Barcelona definitely exceeded my expectations as it was chalk full of Spanish culture and history. Our first day consisted of taking a 3 hour walking tour through some of the major attractions, most of them being churches who’s names I have yet to remember. From there on we spent most of our time soaking up the rays and walking along the endless shoreline as our hostel was only about a 5-10 minute walk from the beach. It was a bit difficult to travel within the city by foot, so we opted for renting bikes for one of the days and cycling up and down the waterfront area, which was really nice. The food was amazing, and we tried a number of traditional Spanish delicacies such as salted ham, tapas (small appetizers meant to share in a group), paella (fried rice with seafood), and of course Sangria. (side note: It tastes MUCH better than the boxed stuff you get in the supermarket).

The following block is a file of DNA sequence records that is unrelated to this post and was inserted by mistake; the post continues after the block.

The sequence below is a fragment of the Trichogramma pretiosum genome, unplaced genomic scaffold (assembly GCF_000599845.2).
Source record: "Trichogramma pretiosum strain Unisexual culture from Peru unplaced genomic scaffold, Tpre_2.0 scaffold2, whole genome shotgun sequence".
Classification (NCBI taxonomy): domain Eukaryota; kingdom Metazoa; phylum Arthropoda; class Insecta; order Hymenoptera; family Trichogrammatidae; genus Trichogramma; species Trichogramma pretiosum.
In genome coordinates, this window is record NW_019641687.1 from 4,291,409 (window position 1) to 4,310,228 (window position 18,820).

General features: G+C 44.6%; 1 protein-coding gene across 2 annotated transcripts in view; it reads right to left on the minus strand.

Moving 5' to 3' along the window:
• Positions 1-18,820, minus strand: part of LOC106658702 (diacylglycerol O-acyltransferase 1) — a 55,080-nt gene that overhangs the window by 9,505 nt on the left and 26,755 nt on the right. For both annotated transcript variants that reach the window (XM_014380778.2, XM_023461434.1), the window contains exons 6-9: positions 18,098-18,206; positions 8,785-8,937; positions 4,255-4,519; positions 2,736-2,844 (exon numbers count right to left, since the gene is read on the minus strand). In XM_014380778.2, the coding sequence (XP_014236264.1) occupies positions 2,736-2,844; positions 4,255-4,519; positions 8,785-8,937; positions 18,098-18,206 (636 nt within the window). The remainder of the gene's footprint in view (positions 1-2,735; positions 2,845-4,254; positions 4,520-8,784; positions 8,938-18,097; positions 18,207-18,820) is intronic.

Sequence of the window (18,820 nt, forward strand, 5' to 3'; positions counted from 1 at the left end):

Although there seemed to be a lot of tourists, the locals that I did get the opportunity to speak with were extremely friendly and laid back - something that I seldom experience in Germany. Overall I would say that Spain definitely stood out for me compared to all of the other countries that I’ve traveled to in terms of general feel and culture. It didn’t quite feel like I was still in Europe as the buildings were different and the landscape within the countryside seemed unique to Spain. I really hope that I get the opportunity to go back to Barcelona, of course, but also see other cities such as Valencia, Madrid, and Ibiza before I leave in August.